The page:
Success of Arab-Israeli coexistence programs questioned

Haifa University study: Gov't education program failed to create change in Israeli-Palestinian conflict.

arabs vs jews 88 (photo credit: )
arabs vs jews 88
(photo credit: )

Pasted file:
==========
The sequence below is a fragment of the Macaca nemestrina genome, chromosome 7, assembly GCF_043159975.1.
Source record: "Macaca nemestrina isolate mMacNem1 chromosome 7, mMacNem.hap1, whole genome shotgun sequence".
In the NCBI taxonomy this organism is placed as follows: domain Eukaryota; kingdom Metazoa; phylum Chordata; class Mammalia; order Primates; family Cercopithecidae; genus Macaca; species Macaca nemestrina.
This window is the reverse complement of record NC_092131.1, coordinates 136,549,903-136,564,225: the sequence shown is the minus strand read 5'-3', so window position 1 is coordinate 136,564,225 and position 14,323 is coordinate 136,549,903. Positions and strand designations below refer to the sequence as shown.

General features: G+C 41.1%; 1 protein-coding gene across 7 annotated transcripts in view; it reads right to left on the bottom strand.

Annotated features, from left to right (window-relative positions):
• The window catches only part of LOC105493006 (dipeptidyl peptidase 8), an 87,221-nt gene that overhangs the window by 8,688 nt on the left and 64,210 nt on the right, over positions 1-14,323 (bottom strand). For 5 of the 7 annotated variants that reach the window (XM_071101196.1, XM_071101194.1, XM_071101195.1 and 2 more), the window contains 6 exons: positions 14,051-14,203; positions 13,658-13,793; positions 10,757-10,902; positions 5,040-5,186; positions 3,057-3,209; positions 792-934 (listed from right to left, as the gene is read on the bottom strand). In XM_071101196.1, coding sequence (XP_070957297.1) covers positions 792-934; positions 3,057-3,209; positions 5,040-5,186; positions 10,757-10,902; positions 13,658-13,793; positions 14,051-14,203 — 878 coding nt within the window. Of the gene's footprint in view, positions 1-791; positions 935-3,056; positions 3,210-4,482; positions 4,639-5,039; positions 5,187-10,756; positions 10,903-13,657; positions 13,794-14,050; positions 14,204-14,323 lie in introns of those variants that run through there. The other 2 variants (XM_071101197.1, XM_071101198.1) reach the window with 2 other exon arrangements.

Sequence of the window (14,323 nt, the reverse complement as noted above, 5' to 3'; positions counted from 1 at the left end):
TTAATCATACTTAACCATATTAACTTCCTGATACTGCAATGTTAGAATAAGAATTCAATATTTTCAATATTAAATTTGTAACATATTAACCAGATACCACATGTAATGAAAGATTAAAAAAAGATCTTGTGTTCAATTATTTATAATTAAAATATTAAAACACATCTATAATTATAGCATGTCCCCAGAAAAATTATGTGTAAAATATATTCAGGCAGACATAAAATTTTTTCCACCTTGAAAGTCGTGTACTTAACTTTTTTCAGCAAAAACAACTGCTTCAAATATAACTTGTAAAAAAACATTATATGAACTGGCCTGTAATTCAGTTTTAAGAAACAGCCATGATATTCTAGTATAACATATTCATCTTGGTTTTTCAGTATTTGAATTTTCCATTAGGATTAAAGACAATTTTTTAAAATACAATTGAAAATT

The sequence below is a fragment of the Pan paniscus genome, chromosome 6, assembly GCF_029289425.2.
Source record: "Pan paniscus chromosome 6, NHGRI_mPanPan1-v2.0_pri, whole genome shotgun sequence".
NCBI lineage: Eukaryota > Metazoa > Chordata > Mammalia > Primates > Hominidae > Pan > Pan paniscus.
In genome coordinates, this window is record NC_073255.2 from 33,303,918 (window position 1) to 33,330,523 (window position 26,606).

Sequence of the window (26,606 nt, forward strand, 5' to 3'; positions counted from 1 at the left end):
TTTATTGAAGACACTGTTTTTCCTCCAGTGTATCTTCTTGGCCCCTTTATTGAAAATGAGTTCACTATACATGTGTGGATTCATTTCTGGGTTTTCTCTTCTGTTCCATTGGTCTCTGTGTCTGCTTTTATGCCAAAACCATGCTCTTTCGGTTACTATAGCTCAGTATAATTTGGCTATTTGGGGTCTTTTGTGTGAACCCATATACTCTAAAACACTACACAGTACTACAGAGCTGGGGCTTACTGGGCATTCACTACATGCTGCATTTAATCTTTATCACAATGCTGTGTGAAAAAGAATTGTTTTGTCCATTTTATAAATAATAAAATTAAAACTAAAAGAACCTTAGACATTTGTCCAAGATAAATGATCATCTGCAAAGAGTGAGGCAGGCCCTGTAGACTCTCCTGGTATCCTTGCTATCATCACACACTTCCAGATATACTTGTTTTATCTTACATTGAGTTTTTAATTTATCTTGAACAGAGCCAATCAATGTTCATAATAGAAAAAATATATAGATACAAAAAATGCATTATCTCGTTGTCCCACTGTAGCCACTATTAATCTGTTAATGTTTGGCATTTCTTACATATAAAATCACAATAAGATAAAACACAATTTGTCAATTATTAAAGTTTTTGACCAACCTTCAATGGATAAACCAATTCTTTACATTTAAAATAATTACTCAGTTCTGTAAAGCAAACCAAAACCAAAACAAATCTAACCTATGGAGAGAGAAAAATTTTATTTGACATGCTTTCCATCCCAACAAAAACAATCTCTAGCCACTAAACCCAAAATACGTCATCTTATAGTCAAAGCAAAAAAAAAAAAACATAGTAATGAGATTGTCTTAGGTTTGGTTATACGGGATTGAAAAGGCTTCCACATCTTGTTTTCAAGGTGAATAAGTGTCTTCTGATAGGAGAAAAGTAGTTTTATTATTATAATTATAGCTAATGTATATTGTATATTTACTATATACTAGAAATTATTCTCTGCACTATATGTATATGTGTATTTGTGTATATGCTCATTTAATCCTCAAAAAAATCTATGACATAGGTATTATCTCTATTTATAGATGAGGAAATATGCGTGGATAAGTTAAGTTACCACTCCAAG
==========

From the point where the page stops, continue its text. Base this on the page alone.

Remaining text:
New research conducted at the University of Haifa shows that educational programs designed to encourage coexistence between Israeli and Arab-Israeli youth lack a lasting effect. Two months after 2,000 Arab and Jewish children attended school together in a government program called Pogshim, the university's Education Department studied over 1,000 Jewish and Arab students, ages 15-16, who participated in the program. Results showed that the program failed to create a long-term change in the beliefs of the participants regarding the Israeli-Palestinian conflict. Instead, according to the study, only beliefs not central to the conflict changed, which were then not reinforced once the program ended, resulting in a gradual return to participants' previous way of thinking. Dr. Yigal Rosen, who oversaw the research, explained that "effecting change in central beliefs requires widespread social and environmental changes. Educational programs have very limited effects without political-social support." The Education Ministry does not agree with the findings of Dr. Rosen. "The University of Haifa can print whatever statistics they like," a ministry spokesperson told The Jerusalem Post. "These are the official findings of the Ministry of Education." The ministry has found that integrative programs, such as Pogshim, have reduced an emphasis on stereotyping between Jews and Arabs, and are a valuable tool for future generation. According to ministry figures, the lessons participants have learned have led to an increase in participants' belief that there can be future coexistence between Jews and Arabs in Israel, as well as an increase in the number of participants who would be willing to live in a coexistent community. According to Education Minister Yuli Tamir, Pogshim is successful. "The program brings together Jewish and Arab youths, and places a great importance on a mutual dialogue," Tamir said in a statement. "In today's realty, this is a necessary experience which contributes to bringing youths together and extinguishing racism while developing a communal experience." The Haifa study asked participants to rank statements and stereotypes relating to the Israeli-Palestinian conflict. Statements such as: "1948 marked the beginning of a long series of events during which the Palestinians lost their land, homes and property and became refugees," and "the right of the Palestinians to self-determination is based on UN resolutions and international recognition" were ranked as central to the Palestinian nationalist story. According to the study, these core beliefs did not change after participation in the program. On the other side of the spectrum, students ranked the statements: "Jews have a historic right to the land," and "the Balfour Declaration afforded the Jews international consent to establish the State of Israel" as central to the Jewish-nationalist story - beliefs which according to the study remained the same after participation in the program. "In order to bring about significant change in the youths' perceptions, major social changes need to take place," Dr. Rosen stressed. "The change in understandings they adopt during the programming will disappear in a short time and the country's youth will return to the same old understandings and stereotypes. The program for peace cannot be an island in the social climate. If this is the case, the influence of the program is very limited."